Caramelized Onion and Mushroom Quesadillas with Homemade (or not) Corn Tortillas

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After a weekend of pain from an abscessed tooth and then a soft foods diet the following weekend (because of stiches from a surgical root canal), I’ve finally been able to enjoy eating again. Real food, not mush. Oh, the simple pleasures in life we take for granted!

Ever since I bought my tortilla press last fall, I’ve been wanting to incorporate homemade corn tortillas into a blog post. Looking through the archives, I found more taco recipes than I realized, so that led me in the quesadilla direction instead.

The homemade tortillas are extremely easy and bring a fresh aspect that I’ve never experienced in a corn tortilla before. But by no means do you need to make homemade tortillas to enjoy this recipe. Good quality, fresh store-bought tortillas will work just fine, as will fresh flour tortillas.

Corn tortillas are made with masa harina, which looks similar to corn meal, but is not the same thing. Do not substitute corn meal or regular corn flour—they’re produced from different types of corn and are processed differently and won’t produce the same results.

I’ve seen masa harina in the international section and the baking aisle of large supermarkets in 8 pound bags. Knowing it would probably take me years to use that much, I ordered a 24-oz. bag of Bob’s Red Mill organic masa harina from Amazon. With organic, you can be assured it’s made from non-GMO corn.

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For a time-saving convenience, I used a pre-shredded bag of slaw (Trader Joe’s organic), but if you have the time, by all means, shred your own. The slaw can be mixed up the day before (I think it tastes even better after a day in the fridge) and the caramelized onions and the mushroom mixture can all be made a day or two ahead of time as well. With all the bold flavors in this recipe, if you choose to go vegan by omitting the cheese, you’ll still have a delicious meal. Enjoy!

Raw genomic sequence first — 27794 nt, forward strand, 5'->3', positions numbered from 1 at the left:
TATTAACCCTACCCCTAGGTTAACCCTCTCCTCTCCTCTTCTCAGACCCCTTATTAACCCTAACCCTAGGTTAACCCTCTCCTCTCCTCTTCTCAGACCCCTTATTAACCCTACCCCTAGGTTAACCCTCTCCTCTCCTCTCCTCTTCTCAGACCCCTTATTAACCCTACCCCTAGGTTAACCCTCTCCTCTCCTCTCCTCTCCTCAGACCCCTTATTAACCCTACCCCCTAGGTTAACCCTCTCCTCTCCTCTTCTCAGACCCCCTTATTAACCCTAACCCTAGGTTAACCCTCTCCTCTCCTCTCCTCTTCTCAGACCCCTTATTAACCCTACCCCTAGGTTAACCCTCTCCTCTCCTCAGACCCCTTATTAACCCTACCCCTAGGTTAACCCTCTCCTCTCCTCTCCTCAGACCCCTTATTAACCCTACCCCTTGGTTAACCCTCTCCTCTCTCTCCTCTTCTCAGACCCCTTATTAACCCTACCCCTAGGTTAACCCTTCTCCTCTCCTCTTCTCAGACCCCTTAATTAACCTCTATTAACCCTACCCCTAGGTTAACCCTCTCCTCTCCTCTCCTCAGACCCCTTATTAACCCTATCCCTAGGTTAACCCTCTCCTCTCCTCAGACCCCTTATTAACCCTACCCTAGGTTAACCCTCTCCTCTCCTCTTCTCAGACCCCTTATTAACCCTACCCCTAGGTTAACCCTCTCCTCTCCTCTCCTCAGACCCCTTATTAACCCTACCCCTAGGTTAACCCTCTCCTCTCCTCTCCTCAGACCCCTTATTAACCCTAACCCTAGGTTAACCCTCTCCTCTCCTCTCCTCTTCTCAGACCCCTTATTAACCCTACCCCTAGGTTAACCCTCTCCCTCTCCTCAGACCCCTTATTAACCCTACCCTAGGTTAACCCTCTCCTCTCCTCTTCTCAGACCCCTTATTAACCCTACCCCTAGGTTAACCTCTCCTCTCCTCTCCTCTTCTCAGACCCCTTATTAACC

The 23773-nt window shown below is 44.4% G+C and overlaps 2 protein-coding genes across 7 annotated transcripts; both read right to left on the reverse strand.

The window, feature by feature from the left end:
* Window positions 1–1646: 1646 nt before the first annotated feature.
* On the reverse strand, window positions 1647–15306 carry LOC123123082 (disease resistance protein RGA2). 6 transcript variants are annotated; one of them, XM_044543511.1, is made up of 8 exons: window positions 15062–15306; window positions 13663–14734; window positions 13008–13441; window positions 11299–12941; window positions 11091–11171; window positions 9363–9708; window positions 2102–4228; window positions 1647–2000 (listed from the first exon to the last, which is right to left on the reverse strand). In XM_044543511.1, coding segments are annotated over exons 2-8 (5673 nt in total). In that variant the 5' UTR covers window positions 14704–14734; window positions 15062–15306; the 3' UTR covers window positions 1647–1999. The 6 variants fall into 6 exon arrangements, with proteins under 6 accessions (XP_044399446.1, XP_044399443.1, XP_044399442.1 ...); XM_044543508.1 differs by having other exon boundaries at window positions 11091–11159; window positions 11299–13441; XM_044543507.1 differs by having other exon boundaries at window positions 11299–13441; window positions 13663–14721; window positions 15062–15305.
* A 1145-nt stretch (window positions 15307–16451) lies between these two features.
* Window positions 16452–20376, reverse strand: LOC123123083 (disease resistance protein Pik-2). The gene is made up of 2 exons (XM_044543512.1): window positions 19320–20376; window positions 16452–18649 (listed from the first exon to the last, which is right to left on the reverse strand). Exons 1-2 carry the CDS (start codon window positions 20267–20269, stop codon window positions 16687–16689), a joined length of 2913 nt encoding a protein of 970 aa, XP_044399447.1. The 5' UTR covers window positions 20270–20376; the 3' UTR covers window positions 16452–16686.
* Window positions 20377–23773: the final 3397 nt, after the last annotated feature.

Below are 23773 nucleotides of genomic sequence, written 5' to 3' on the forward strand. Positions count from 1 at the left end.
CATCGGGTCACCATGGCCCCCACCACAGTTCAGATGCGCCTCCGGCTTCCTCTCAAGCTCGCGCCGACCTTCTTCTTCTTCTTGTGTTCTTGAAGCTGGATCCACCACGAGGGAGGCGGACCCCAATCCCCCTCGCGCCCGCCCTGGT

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Caramelized Onion and Mushroom Quesadillas with Homemade (or not) Corn Tortillas

Slaw:
One 9 oz. bag pre-shredded coleslaw (green cabbage, red cabbage, carrot), or shred your own

2 scallions, thinly sliced

1 teaspoon celery seed

¼ cup apple cider vinegar

1 tablespoon whole grain mustard

1 tablespoon pure maple syrup

1 tablespoon orange juice, preferably fresh-squeezed

¼ cup extra-virgin olive oil

Salt and freshly ground black pepper, to taste

Whisk together vinegar, mustard, maple syrup and orange juice. Slowly drizzle in olive oil, while whisking, until fully incorporated.

Place coleslaw mixture, scallions, and celery seed in a large bowl and toss to combine. Pour some of the dressing over and mix. Add more dressing as desired (you probably won’t use all of it). Season to taste with salt and pepper. Cover and chill while you make the filling and tortillas, or overnight for even better flavor.

Tortillas:
1 cup masa harina (see my babbling above for more info on masa harina)

Pinch of salt

¾ cup hot, but not boiling water

In a medium mixing bowl, combine the masa harina and salt. Stir in the hot water until combined. Knead with your hands for about a minute. It should feel smooth, but not sticky, and easily form a ball. If dough feels dry and crumbly, add a tablespoon of water. If too sticky, add a tablespoon more masa harina.

Cover the bowl and set aside for about a half hour while you make the filling (recipe below). After the dough has rested and your quesadilla fillings are made, divide dough into 8 pieces and roll each into a ball (they will each be about the size of a ping pong ball).

Cut the sides open of a quart sized zip-lock bag. Open your tortilla press and lay open bag on press. Place a ball of dough in the center of press and fold the other side of the bag over the dough. Close the top of the press over the dough and push down the handle to flatten the ball.

Heat a dry cast iron skillet over medium-high heat. When hot, lift the top half of the bag off the flattened dough and peel the dough off the other layer of plastic and place in the hot pan. Cook a minute or two and flip, cooking another minute or two more. Transfer to a clean tea towel and fold up to close.

Repeat with remaining dough, keeping cooked tortillas wrapped in the tea towel.